Yemeni officials have denounced a recent vote by United Nations Security Council (UNSC) to expand a targeted UN arms embargo on several leaders of the popular Ansarullah resistance movement to the whole group.
The 15-member body adopted on Monday the controversial anti-Ansarullah resolution, proposed by the United Arab Emirates, by 11 votes in favor to none against, with 4 abstentions.
The resolution strongly condemns counterattacks by Yemeni fighters, including those on Saudi Arabia and the UAE, and demands their immediate cessation.
In a post on his Twitter account, Mohammed Ali al-Houthi, head of Yemen's Supreme Revolutionary Committee, criticized the decision for ignoring the “crimes” committed by the Saudi-led coalition, stressing that any arms embargo that does not apply to the Western-backed alliance “had no value.”
If the goal is to secure justice, the deliberate targeting of Yemen by the US-Saudi-Emirati aggressor coalition and its war crimes should have been the reason for a ban on weapons, he said.
‘Americans, British test weapons by killing Yemeni children’
He also noted that after selling arms to the Persian Gulf countries, the Americans, the British, etc. test the effectiveness of their weaponry by killing Yemeni children.
They, the official added, deprive Palestinians of access to weapons while giving them to the Tel Aviv regime that commits war crimes.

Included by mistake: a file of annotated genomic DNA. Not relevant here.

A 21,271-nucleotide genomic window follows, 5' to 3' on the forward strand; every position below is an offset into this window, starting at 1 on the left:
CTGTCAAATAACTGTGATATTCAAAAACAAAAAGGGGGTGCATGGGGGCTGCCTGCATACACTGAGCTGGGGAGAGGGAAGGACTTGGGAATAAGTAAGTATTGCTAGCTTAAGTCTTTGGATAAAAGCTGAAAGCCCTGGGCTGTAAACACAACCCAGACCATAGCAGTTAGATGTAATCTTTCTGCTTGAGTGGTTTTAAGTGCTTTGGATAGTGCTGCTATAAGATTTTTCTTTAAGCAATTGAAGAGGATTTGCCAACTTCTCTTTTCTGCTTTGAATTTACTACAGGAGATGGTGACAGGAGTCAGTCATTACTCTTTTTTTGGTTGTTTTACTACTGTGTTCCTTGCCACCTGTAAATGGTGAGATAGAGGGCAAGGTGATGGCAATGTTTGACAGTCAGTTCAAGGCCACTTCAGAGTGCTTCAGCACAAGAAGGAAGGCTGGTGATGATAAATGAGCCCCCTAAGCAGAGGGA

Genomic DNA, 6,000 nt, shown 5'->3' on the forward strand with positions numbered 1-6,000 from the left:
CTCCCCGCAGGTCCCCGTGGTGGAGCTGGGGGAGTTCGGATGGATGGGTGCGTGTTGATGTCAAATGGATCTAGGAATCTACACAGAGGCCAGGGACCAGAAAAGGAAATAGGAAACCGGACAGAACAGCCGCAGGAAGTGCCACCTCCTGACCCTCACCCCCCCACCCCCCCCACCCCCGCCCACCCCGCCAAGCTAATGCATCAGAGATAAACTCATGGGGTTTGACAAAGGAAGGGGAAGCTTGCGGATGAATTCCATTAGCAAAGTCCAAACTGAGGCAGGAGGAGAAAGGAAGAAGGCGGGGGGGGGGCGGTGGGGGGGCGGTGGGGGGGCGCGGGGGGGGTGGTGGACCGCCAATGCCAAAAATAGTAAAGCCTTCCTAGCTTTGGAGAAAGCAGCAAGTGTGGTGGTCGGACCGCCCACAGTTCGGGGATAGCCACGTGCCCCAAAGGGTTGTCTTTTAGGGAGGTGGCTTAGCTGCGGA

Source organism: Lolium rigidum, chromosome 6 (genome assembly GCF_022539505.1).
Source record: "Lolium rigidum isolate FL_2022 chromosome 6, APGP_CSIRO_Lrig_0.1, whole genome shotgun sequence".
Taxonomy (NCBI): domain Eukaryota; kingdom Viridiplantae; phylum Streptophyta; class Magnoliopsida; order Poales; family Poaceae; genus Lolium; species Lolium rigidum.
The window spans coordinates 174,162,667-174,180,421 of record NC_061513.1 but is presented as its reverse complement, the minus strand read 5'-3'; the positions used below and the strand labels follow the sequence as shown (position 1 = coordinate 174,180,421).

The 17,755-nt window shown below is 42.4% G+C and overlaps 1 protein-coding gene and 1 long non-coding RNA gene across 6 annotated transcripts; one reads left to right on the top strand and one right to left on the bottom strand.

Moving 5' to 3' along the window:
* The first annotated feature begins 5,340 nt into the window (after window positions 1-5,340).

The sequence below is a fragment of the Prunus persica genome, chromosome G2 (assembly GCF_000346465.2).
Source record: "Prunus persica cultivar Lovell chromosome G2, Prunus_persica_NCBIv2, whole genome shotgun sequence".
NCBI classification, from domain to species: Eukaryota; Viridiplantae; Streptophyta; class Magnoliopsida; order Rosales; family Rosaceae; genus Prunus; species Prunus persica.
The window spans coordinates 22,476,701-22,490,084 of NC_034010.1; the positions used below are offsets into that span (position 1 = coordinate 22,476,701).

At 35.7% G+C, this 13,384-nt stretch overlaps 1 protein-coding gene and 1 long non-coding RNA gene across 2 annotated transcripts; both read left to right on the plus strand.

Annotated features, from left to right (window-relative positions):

“Yemen now has a new weapon that it did not have before. Thank God, it is the jihad (endeavor for the sake of God) of the brave Yemenis, who have achieved it, as well as the defeat of the American-British-Saudi-UAE coalition and its military allies.”
Similarly, Mohammed al-Bukhaiti, a member of Yemen’s Supreme Political Council, said the UNSC’s decision to extend the arms embargo imposed on Yemen and deprive it of its right to self-defense indicates that the world needs a new order based on justice.
“We tell the countries that voted in favor of the resolution that you and your oppressive decisions are under our feet because we rely only on God,” he asserted.
Saudi Arabia launched the devastating war against Yemen in March 2015 in collaboration with a number of its allies and with arms and logistics support from the US and several Western states.
The objective was to return to power the former Riyadh-backed regime and crush the Ansarullah resistance movement, which has been running state affairs in the absence of an effective government in Yemen.
The war has stopped well shy of all of its goals, despite killing tens of thousands of Yemenis and turning entire Yemen into the scene of the world’s worst humanitarian crisis.
Yemeni forces have continued to grow stronger in the face of the Saudi-led invaders, advancing toward strategic areas held by Saudi-led mercenaries, including Ma’rib province, and conducting several rounds of counterstrikes against Saudi Arabia and the UAE in recent months.
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